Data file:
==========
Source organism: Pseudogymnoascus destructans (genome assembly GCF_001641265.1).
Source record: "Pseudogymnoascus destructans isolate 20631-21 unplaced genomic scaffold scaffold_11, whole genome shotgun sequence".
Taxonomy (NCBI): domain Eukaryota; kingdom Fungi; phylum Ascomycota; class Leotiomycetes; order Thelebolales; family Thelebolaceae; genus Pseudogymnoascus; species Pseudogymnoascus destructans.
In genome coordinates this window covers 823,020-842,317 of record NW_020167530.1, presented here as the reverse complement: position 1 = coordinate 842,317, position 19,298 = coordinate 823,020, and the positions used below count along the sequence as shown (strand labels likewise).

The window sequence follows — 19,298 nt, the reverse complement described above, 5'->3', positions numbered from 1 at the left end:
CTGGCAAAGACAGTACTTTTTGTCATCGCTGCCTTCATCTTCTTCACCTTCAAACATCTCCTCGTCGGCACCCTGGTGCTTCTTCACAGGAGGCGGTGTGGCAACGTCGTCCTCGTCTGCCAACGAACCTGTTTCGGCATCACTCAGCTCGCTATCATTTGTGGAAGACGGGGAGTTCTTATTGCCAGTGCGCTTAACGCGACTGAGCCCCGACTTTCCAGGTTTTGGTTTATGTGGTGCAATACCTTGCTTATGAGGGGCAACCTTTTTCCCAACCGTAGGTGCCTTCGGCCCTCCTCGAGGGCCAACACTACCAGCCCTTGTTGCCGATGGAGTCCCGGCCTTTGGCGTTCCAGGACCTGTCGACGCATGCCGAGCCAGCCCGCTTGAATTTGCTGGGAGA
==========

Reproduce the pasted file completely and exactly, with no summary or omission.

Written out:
Source organism: Pseudogymnoascus destructans (genome assembly GCF_001641265.1).
Source record: "Pseudogymnoascus destructans isolate 20631-21 unplaced genomic scaffold scaffold_11, whole genome shotgun sequence".
Taxonomy (NCBI): domain Eukaryota; kingdom Fungi; phylum Ascomycota; class Leotiomycetes; order Thelebolales; family Thelebolaceae; genus Pseudogymnoascus; species Pseudogymnoascus destructans.
In genome coordinates this window covers 823,020-842,317 of record NW_020167530.1, presented here as the reverse complement: position 1 = coordinate 842,317, position 19,298 = coordinate 823,020, and the positions used below count along the sequence as shown (strand labels likewise).

The window sequence follows — 19,298 nt, the reverse complement described above, 5'->3', positions numbered from 1 at the left end:
CTGGCAAAGACAGTACTTTTTGTCATCGCTGCCTTCATCTTCTTCACCTTCAAACATCTCCTCGTCGGCACCCTGGTGCTTCTTCACAGGAGGCGGTGTGGCAACGTCGTCCTCGTCTGCCAACGAACCTGTTTCGGCATCACTCAGCTCGCTATCATTTGTGGAAGACGGGGAGTTCTTATTGCCAGTGCGCTTAACGCGACTGAGCCCCGACTTTCCAGGTTTTGGTTTATGTGGTGCAATACCTTGCTTATGAGGGGCAACCTTTTTCCCAACCGTAGGTGCCTTCGGCCCTCCTCGAGGGCCAACACTACCAGCCCTTGTTGCCGATGGAGTCCCGGCCTTTGGCGTTCCAGGACCTGTCGACGCATGCCGAGCCAGCCCGCTTGAATTTGCTGGGAGA